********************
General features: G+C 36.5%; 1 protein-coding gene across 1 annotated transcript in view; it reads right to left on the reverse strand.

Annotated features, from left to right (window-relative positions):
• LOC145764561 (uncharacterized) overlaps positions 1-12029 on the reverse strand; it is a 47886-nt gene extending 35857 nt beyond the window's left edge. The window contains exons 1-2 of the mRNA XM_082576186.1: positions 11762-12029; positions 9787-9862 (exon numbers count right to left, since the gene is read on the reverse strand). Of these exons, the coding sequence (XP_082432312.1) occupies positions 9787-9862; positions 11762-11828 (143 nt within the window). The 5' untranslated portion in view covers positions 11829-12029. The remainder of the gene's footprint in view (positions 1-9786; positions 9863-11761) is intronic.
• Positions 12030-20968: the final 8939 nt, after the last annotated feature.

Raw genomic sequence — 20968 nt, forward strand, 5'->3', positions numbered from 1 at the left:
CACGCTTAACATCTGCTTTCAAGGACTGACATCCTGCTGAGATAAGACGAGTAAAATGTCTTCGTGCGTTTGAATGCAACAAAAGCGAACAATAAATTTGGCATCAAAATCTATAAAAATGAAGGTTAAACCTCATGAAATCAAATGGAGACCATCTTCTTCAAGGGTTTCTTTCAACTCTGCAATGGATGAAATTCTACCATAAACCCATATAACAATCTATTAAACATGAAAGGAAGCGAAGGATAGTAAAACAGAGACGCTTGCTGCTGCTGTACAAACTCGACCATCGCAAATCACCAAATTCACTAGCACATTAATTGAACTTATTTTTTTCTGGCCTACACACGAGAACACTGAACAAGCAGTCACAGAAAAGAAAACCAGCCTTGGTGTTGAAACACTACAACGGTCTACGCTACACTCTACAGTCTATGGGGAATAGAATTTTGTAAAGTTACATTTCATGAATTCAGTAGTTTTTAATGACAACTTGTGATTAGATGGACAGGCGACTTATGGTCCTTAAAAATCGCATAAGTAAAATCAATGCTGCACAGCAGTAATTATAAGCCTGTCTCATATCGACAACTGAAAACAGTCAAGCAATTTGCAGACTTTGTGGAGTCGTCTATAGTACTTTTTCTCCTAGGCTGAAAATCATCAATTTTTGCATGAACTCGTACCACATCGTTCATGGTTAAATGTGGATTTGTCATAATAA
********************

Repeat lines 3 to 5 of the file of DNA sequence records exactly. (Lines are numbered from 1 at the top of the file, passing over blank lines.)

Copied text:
• LOC145764561 (uncharacterized) overlaps positions 1-12029 on the reverse strand; it is a 47886-nt gene extending 35857 nt beyond the window's left edge. The window contains exons 1-2 of the mRNA XM_082576186.1: positions 11762-12029; positions 9787-9862 (exon numbers count right to left, since the gene is read on the reverse strand). Of these exons, the coding sequence (XP_082432312.1) occupies positions 9787-9862; positions 11762-11828 (143 nt within the window). The 5' untranslated portion in view covers positions 11829-12029. The remainder of the gene's footprint in view (positions 1-9786; positions 9863-11761) is intronic.
• Positions 12030-20968: the final 8939 nt, after the last annotated feature.

Raw genomic sequence — 20968 nt, forward strand, 5'->3', positions numbered from 1 at the left: